They don’t teach good time management in school. They should: instead of wasting all that time on stuff we will never ever use (Tangent Ratio anyone?? Okay, maybe if you’re an architect or something…), why don’t we get taught specific skills that will help us in our everyday lives? (Please note that I am NOT saying all academic stuff or stuff learned-for-learned’s sake as a discipline is invalid: I’m a trained ENGLISH teacher, that would make no sense… But can we please just have a few more practical skills in the curriculum as well, maybe?? If nothing else it’ll stop the crumblies complaining the whippersnappers can’t do *anything* ;).
I’m actually good at managing time. I don’t know why this is, though perhaps thinking about it I’ve never had much time to myself, so I’ve had to make every second count. Plus as a self employed person, if I don’t manage time well, people won’t use my services, so the prospect of having no work coming in ever again is a massive incentive for being on time and delivering when you say you will. People make assumptions of you based on how you manage time. If you can do it in time? Great, you’re good. If you can’t – ooooh, very bad. Simple as, really.
Very often my Bang2writers tell me they “can’t” write or redraft something because they don’t have enough time. In fact, I am guilty of saying something similar over at Robin’s blog only the other day. When faced with the notion of writing a new TV drama series for the Red Planet Prize (deadline Sept 30th), my thought was immediately: “I’m doomed. I cannot possibly squeeze yet another project in. In fact, I can’t even think of something I even want to write.” I spent approximately twenty minutes not only bemoaning this to Robin via his blog, but also to my husband, all the while plotting the bloody and painful deaths of both Tony Jordan and Danny Stack for coming up with such *ridiculous* competition rules in the first place.
It was at that moment I realised that I had just done THREE things all at once without even realising. If I can treble up on most things naturally, why can’t I create a specific strategy that will ensure I get a new project at least written for that all-important deadline? The answer – of course I can. The problem REALLY is, do I want to? After all, dealing with general life and job stuff takes time – do I really want to take even more time up on a project that a) may end up total rubbish and b) sink into the ether even if it’s actually good?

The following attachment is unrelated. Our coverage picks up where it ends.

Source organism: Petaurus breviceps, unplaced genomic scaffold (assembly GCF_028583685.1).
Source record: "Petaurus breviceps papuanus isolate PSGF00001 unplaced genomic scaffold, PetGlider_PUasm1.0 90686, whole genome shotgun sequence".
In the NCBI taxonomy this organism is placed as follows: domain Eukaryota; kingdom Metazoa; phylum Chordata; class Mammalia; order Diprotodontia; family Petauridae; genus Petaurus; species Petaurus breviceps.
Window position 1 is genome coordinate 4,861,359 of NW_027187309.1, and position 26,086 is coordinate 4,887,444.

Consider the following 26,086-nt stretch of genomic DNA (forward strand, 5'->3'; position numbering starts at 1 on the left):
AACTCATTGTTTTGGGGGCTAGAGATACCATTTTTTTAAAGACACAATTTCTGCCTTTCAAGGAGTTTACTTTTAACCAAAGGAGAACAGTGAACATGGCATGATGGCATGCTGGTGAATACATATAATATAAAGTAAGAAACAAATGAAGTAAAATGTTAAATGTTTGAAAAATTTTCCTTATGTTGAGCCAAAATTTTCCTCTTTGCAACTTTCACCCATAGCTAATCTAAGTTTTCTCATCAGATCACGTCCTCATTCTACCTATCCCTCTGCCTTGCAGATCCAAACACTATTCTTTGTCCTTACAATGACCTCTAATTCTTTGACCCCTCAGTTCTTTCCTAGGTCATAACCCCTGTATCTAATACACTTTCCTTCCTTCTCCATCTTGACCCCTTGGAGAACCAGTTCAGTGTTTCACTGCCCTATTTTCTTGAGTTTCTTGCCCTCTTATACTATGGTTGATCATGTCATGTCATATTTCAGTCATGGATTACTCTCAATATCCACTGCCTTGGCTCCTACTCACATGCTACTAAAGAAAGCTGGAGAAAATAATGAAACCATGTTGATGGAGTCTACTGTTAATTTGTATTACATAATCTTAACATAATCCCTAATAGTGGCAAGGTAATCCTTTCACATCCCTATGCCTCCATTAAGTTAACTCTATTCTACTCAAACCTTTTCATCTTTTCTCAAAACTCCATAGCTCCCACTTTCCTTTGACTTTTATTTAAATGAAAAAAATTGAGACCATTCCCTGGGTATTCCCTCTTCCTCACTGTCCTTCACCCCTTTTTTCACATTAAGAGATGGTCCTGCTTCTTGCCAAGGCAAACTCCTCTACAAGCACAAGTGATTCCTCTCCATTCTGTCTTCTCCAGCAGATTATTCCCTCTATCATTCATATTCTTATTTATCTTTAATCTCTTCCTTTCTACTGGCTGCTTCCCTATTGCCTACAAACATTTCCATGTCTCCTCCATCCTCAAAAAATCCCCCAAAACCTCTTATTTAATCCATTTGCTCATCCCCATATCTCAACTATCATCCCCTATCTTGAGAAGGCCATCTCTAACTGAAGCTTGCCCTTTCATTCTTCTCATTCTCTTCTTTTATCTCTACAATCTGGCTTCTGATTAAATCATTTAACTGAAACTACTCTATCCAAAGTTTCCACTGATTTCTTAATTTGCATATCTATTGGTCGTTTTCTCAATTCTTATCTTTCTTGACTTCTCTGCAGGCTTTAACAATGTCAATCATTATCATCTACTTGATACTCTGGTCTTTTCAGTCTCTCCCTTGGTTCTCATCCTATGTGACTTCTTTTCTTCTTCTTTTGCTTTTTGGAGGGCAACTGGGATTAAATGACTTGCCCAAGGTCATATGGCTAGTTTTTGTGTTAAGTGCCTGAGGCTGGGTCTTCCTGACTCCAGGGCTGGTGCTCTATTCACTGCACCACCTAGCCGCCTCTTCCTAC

The answer is, of course: yes.
As a writer it’s easy to feel daunted by the multiple things on your plate and let it affect your creativity. But you can get over these obstacles, just like the heroes and heroines in your script. I approach my life as a series of broken down, smaller tasks and I use this in my writing, too. I have to, else I will never get anything done; there’s not enough hours in the day. Yet by breaking elements of my writing down, in the last three years I have managed to write two shorts, four features, a TV script and a TV series script and Bible (there were a couple of abortive drafts of stuff that went nowhere too). Each of my “proper” drafts were not just redrafted once either, they had multiple drafts – if we’re not including the notion of just “tweaking” them, but actual full-on structural redrafts, the removal of characters, changing of plot points, polishing of dialogue, etc – each of them has a minimum of 4 drafts and a maximum of about 12. So that’s probably about a seventy five drafts all told. Over three years that’s 25 drafts a year.